I found out that firefly larvae spend their first year underground. As I looked out at the lawn where they would be sleeping right now, I noticed the grass in the front lawn is green. Its blades are poking out of the snow, making a pretty show. Why does grass stay green? How does it do this?
Generally we grow cool-season grasses - a mix of full sun and shade species. These would be fescues, Kentucky bluegrass and ryegrass. We get a dense turf with a deep-green colour that's considered easy on the eyes. I expect that it is Kentucky bluegrass that is staying green in winter. I haven't found out how that works. I would think if the grass is green that means it isn't dormant.
I find out that our nitrogen fertilizers are not really plant food. Plants make their own food through photosynthesis with the end products being carbohydrates. That's what is used by plants for energy and growth.
Are our fertilizers harmful to firefly populations? We know that chemical pesticides and weed killers are harmful. Firefly larvae live underground, and they are carnivores. So if they aren't killed by the pesticides, they are impacted by the poisons in their food. It has also been observed that the harmful chemicals in pesticides are also found in chemical fertilizers. So it is thought that even fertilizers are harmful. So natural fertilizers would be the route to go for fireflies.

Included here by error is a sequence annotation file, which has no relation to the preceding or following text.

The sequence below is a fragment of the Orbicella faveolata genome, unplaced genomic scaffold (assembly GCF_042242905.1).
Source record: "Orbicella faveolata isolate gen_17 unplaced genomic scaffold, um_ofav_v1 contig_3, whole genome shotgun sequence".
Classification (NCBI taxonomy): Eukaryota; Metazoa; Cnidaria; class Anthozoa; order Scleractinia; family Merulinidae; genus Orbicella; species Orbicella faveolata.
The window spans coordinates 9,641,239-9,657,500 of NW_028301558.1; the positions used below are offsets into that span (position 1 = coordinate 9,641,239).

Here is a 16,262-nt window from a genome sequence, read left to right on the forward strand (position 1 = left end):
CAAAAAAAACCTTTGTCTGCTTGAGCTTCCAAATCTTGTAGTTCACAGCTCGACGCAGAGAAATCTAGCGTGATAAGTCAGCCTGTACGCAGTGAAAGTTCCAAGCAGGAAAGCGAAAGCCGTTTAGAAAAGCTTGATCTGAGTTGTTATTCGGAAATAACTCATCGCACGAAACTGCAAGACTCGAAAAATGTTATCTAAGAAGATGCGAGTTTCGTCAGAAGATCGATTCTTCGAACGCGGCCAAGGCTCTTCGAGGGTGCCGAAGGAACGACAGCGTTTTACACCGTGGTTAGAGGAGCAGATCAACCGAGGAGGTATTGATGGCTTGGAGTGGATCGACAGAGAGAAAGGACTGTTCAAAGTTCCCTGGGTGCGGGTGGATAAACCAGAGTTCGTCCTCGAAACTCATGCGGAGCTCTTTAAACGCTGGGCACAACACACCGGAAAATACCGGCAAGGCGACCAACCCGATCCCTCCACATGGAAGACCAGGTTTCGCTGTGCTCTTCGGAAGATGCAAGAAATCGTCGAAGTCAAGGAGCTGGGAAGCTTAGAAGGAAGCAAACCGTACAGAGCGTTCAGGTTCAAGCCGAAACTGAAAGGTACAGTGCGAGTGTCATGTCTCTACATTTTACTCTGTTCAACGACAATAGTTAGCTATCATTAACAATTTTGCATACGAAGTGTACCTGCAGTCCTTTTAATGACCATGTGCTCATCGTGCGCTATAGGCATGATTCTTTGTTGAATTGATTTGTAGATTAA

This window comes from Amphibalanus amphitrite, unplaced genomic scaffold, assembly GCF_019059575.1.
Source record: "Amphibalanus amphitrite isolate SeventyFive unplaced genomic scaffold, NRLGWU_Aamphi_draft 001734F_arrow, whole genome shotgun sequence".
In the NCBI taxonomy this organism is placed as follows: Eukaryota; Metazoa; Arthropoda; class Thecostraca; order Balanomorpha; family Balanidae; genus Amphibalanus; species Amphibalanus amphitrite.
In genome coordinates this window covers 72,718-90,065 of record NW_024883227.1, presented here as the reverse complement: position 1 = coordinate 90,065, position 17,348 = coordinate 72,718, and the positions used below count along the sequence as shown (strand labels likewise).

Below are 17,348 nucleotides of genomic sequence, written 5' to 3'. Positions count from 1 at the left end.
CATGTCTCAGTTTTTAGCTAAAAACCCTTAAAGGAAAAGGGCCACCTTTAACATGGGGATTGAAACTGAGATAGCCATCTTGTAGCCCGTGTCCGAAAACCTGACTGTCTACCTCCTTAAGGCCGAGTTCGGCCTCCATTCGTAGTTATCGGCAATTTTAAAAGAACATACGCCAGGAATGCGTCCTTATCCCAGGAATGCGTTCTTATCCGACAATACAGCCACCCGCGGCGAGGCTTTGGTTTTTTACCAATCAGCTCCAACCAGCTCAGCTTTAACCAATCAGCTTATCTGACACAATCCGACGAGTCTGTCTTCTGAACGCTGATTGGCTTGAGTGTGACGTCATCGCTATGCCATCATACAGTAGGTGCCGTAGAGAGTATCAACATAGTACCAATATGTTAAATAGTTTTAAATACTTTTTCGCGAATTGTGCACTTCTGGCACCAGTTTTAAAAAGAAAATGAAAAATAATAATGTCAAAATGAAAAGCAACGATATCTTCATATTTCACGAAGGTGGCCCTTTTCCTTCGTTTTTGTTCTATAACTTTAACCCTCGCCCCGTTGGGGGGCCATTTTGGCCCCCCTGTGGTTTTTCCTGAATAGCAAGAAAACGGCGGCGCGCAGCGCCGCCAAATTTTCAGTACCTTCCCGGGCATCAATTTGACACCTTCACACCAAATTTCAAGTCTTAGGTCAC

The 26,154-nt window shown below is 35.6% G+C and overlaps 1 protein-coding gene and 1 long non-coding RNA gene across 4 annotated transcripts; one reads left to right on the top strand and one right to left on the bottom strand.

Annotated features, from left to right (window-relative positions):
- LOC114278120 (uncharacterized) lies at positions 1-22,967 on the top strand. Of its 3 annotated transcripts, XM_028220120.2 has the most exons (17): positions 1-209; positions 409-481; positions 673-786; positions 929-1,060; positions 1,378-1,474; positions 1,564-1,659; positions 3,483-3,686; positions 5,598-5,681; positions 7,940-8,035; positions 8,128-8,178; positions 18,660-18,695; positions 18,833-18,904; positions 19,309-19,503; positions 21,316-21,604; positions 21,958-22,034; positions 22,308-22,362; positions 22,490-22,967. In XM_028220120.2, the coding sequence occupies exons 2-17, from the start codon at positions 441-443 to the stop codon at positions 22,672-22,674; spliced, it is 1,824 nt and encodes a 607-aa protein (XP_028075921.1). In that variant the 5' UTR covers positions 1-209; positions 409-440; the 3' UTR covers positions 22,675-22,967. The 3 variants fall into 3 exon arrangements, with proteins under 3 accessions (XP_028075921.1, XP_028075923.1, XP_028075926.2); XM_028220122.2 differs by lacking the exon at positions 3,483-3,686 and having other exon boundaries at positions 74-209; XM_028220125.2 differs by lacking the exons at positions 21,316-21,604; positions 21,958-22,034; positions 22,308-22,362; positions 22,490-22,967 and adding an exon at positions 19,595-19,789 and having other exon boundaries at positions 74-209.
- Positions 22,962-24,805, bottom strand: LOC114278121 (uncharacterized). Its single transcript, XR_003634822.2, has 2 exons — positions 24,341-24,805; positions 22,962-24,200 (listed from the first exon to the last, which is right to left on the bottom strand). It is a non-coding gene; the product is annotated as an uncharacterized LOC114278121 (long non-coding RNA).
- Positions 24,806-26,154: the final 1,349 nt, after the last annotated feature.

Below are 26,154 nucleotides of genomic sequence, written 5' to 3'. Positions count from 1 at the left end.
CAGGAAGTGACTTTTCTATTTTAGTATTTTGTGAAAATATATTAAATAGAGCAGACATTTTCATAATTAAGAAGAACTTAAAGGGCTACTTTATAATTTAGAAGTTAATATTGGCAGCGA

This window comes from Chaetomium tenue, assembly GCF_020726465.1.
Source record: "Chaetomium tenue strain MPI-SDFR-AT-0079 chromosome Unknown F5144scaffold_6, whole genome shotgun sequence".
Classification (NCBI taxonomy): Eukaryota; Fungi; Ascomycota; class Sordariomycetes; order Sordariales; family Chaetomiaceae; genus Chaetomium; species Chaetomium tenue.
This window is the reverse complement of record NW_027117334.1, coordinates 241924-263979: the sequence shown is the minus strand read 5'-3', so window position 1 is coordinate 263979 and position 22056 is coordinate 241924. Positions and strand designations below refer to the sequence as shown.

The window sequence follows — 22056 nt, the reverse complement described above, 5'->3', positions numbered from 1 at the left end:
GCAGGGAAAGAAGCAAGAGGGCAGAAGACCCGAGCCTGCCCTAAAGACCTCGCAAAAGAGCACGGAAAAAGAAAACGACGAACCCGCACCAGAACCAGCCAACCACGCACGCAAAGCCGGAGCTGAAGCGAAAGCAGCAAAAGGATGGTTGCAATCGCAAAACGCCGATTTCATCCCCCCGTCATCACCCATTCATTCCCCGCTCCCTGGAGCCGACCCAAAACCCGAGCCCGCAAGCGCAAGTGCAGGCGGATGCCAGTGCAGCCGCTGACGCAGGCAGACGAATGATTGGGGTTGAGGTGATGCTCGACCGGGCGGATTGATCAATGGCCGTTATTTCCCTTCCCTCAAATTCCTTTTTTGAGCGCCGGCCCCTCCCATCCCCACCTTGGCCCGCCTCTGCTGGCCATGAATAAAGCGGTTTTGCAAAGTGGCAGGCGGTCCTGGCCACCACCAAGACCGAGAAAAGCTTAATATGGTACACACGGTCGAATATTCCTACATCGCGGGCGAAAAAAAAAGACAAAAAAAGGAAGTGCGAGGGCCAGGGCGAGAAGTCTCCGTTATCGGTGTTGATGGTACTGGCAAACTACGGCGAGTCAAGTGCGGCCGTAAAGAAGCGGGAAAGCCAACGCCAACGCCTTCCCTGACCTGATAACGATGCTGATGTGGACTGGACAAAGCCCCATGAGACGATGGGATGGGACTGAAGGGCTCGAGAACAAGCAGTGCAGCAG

Where do fireflies live in the day? On the ground, so frequent mowing would disturb the local firefly populations. Fireflies prefer to live in long grasses, so having some will bring a boost in population.
And of course, native trees are another plant habitat for fireflies. Pine trees are considered important because they provide shade and low light areas. They provide litter that is important. And finally, a pond or stream is also crucial to firefly populations.
Today's image of abstract stars was taken on January 1st in Niagara Falls at the greenhouse gardens.